Family perished here 60 years ago
A LOCAL councillor says he does not want a repeat of a tragedy which claimed the lives of three generations of a Kilrea family.
SDLP councillor and MLA John Dallat (pictured below) was speaking to the Times, as police issued a warning, following reports that youngsters have been playing on a frozen lough in the grounds of Kilrea Manor Golf Club.
The waterway is known locally as 'Kathleen's Lough'
And, as councillor Dallat explained there is a tragic history of people skating on the lake.
Almost 60 years ago three generations of one family lost their lives at the site.
Louis and Lavinia Derry, their son and daughter, John and Rosetta and grandchildren Patrick (7) and John junior (5) all perished as they tried to save each other.
"Young people really don't realise the dangers of playing on or near a frozen lough," said councillor Dallat.
"About 58 years ago, six members of the one family, the Derry family, were killed trying to save each other at Kathleen's Lough.
"The drowning of the Derry family is etched in the memory of the older people in the community, who remember the horror of that day.
"There is a real fear that the tragedy could be repeated.
"While, it is picturesque in the present weather, it is a potential killer should someone fall through the ice.
"I understand that the Lough has been frozen over now for the past few days.
"I called up on Friday morning, and spoke to the owner of the golf course, Phillip McIntyre.
"He told me that there are springs underneath the Lough, which are not frozen, and the ice above them is very thin - this makes playing on or near the lake even more dangerous.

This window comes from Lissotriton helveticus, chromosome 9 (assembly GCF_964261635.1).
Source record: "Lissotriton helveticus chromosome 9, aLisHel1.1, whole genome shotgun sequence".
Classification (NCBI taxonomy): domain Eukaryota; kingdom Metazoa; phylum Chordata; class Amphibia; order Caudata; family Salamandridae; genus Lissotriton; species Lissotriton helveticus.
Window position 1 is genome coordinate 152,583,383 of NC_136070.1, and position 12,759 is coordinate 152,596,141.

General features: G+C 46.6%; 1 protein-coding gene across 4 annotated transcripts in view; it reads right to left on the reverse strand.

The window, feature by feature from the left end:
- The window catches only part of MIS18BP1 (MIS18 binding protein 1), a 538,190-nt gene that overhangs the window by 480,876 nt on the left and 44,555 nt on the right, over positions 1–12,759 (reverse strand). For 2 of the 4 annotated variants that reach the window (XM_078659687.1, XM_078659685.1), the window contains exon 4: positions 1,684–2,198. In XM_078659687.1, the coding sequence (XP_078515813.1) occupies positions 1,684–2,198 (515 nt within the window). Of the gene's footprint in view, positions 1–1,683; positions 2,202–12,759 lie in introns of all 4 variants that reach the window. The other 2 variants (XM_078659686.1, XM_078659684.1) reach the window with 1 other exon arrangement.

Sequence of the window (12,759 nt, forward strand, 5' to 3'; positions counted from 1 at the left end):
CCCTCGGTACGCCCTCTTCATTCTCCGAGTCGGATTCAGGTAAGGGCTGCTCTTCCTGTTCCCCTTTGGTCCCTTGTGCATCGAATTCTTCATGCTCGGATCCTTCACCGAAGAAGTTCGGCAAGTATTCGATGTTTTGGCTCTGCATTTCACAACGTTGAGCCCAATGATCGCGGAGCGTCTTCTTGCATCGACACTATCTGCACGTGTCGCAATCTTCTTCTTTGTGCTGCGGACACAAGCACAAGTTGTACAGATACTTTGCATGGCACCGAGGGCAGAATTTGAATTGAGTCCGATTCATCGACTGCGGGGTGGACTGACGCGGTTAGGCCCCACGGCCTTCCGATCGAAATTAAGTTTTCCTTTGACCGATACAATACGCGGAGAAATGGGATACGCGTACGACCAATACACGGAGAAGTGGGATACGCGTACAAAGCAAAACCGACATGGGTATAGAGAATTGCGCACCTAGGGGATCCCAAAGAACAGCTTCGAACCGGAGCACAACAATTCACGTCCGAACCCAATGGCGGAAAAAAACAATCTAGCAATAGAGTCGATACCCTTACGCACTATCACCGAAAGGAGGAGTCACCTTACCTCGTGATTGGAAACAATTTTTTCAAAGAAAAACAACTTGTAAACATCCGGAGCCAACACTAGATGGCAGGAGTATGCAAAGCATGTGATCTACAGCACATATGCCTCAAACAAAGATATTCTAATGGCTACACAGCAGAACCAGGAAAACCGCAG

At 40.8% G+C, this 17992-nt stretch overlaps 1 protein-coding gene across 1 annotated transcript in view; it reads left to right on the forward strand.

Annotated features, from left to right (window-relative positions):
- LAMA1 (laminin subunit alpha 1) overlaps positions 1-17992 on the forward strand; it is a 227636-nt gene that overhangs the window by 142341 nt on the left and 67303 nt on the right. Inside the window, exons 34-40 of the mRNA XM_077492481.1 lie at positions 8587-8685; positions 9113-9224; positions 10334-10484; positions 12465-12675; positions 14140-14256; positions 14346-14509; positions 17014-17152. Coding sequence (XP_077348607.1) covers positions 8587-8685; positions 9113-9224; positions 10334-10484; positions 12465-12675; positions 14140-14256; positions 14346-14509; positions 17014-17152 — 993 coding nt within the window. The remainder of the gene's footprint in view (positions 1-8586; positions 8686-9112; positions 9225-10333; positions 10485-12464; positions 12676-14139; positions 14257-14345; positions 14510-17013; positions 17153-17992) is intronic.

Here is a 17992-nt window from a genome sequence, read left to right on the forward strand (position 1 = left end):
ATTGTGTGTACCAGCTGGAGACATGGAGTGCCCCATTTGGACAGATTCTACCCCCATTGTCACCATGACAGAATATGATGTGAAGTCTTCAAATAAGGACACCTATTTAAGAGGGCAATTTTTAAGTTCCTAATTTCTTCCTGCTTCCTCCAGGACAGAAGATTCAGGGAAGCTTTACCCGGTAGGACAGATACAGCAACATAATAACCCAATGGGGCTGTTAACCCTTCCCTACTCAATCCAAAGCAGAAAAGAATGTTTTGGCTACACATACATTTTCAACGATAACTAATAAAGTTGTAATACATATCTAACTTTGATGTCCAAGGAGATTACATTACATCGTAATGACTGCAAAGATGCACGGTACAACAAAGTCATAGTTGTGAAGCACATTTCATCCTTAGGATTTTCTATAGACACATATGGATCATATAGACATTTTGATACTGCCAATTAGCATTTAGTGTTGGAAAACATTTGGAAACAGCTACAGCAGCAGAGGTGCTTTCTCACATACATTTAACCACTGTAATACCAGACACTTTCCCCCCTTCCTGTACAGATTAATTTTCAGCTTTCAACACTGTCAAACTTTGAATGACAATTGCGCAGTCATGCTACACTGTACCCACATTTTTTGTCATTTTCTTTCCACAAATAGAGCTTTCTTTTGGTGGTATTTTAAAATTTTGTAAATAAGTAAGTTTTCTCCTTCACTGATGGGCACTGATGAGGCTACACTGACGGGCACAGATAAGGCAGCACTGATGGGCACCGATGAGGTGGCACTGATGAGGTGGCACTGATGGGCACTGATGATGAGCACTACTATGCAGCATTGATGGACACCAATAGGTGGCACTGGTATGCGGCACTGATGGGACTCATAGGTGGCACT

"Phillip is extremely concerned about the danger, and is doing everything possible to persuade children and young people to stay off the ice. Large notices have been erected and golf club staff are on alert to watch out for anyone putting themselves in danger.
"School principals in the area have been asked to warn their pupils of the dangers, we really don't want another tragedy," said John.
Police have also warned parents to be mindful of where their children are during the cold weather.
A spokesperson told the Times: "While playing on the frozen surface may seem like a novelty the risks shouldn't be underestimated.
"There is no uniformity in the formation of ice and while it may seem sturdy and able to support weight it can become very thin very quickly. The surface can easily crack, give way and individuals can fall through. At the temperatures experienced locally over recent days, the consequences could be fatal.
"Frozen rivers and lakes are not playgrounds and children and indeed teenagers should be reminded of this. Police want people to enjoy the wintery weather without putting themselves and others at risk.
"If you see someone, or a pet, fall through the ice and get into difficulty never try and rescue them yourself instead ring 999 immediately."